Aside from dabbling in filmmaking, the Sun Prairie resident is also a small business owner and an author. In 2001 he started getghostgear.com, the REI of ghost hunting paraphernalia, selling detection tools like thermal imaging cameras and night-vision goggles to ghost hunting devotees. A number of his devices have been purchased by Sci-Fi Channel's reality show Ghost Hunters. In 2004, Voss became the director and eventual owner of UFOwisconsin.com, where he posts local reports ranging from strange lights in the sky to encounters with unearthly life forms. The results of his research have coalesced into the recent release of his book, UFO Wisconsin: A Progress Report.

Voss also speaks regularly at paranormal conferences across the country, talking to audiences about his research into UFOs and other strange phenomenon. After these events he often acts as a sounding board for an array of people who are eager to share their bizarre paranormal encounters. "It's very therapeutic for some of these people. They get very emotional, some to the point of physical tears," he says. "Some people come up after the program with a story that stuck with them for forty years, but they never had told anyone. Their husband or wife might be standing right next to them, with crossed arms and say, 'How come you never told me this?'" Voss approaches people with an openness that encourages them to share their stories. "I don't pass judgment on the person, rather understanding that everyone has a unique and subjective perspective on experiences," he says. "You have to have the motto 'anything is possible.'"


Although Voss hears unexplainable, chilling stories, he rarely gets scared. In fact the more intriguing the case, the more deeply he wants to understand it. At the end of one conference a man approached him and begun quizzing him on alien abductions. After awhile, the man's girlfriend nudged him and said, "Show him! Show him!" The man rolled up his sleeve to reveal a blistered spot on his arm that looked as though a small object were injected into it. Along with this, the man claimed to have experienced "missing time" within weeks of the wound appearing. Rather then discounting the man's strange story, Voss pointed to the wound and asked, "Can I touch it?"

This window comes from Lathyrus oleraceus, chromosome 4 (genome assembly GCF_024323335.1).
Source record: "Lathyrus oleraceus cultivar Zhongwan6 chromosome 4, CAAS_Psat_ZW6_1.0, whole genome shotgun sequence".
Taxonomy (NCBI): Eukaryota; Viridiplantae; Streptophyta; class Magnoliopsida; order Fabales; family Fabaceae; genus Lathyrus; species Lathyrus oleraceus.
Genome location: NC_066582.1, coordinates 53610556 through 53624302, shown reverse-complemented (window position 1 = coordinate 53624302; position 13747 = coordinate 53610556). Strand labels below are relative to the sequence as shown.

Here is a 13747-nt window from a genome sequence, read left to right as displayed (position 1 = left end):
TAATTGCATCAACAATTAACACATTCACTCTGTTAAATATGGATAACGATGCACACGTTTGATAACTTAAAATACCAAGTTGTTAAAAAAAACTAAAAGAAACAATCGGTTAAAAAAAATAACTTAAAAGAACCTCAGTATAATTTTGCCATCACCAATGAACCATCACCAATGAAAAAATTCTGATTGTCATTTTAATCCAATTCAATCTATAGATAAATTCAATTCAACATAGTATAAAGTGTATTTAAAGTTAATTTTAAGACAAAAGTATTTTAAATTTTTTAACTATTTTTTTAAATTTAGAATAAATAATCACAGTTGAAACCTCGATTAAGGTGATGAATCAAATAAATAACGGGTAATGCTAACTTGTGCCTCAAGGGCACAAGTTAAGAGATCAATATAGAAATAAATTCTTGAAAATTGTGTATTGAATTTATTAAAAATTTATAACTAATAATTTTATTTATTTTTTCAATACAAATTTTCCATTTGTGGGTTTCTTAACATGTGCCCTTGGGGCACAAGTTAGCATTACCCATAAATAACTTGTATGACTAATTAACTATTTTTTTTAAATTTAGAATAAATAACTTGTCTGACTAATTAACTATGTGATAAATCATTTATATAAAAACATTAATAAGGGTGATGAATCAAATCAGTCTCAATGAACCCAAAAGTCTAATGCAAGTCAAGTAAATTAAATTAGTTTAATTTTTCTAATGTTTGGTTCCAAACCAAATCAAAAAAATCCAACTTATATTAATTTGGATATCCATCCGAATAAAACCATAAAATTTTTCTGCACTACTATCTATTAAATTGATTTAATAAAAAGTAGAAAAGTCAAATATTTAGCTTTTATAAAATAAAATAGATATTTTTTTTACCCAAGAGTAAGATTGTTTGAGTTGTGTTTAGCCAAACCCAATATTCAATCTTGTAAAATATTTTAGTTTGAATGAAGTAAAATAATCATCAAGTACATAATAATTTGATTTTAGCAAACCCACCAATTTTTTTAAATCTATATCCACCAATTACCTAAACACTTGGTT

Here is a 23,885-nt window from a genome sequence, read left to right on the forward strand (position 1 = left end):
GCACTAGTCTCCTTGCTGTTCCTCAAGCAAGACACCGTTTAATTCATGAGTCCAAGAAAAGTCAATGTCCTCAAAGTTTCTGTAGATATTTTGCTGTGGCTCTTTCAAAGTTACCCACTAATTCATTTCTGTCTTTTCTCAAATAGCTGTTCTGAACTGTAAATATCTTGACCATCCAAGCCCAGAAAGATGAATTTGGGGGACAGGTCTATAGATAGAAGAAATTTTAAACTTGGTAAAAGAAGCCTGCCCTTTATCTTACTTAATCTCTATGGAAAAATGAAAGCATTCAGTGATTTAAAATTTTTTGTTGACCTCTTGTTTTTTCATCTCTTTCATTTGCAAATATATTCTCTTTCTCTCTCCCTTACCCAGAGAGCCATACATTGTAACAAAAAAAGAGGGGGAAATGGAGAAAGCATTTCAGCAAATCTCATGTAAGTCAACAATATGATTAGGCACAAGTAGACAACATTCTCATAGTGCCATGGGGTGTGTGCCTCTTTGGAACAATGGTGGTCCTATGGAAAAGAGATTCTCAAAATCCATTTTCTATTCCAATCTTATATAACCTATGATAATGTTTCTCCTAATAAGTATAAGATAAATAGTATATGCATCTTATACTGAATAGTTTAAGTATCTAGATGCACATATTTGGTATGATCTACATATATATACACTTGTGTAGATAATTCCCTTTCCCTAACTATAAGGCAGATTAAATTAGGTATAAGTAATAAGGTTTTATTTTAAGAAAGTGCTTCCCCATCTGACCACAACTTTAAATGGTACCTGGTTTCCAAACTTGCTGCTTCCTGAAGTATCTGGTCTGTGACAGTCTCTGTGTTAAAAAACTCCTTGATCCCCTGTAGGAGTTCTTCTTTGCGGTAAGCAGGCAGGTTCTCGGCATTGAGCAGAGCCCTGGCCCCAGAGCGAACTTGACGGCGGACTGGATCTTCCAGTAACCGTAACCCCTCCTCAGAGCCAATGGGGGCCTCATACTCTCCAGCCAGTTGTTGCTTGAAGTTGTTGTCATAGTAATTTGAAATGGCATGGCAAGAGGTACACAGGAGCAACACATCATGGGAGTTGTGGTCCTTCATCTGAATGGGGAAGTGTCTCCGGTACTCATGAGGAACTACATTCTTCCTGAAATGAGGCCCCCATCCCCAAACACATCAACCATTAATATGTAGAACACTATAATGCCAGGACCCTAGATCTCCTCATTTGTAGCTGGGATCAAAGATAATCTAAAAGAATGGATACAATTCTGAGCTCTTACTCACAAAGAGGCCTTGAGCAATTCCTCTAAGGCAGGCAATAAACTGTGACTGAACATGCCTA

Voss enjoys collecting people's wild stories, but it's the adventures in the field that excite him most. He cites a trip in 2006 to Walworth Country, traveling with Weird Wisconsin co-author and regional werewolf expert Linda Godfrey to track a reported werewolf-like creature. Voss and a team of paranormal experts set up camp overnight and searched for clues, using motion detectors and night-vision goggles. Some people waited in the dark, while others flushed out the area with flood lights. They came across abandoned buildings and even a pack of coyotes; however no oversized, fur-coated humanoids were found. As always, Voss didn't consider this a setback. "You have to find some kind of enjoyment in [the adventure] and stop and reflect on that. Otherwise I'd probably be very disappointed and bitter at this point."

Like a real life Fox Mulder in a never-ending quest for the truth, Voss remains vigilant. Although little green men aren't knocking at his door, he continues collecting tales. "I am a seeker of knowledge and a recorder of stories. If I can divine some answers someday, great, that'd be icing on the cake, but it's definitely the adventure that matters."

Noah Voss and his colleagues will share their bizarre adventures of real-life ghosts, UFOs, vampires and other mysterious creatures with Madison audiences at The Unexplained Conference, the longest-running paranormal program in the U.S., on April 26 at the Alliant Energy Center at 7 p.m. Cost is $9 for adults and $6 for children 12 and under at the door.

 For more information visit UnexplainedResearch.com or call (715) 271-1831.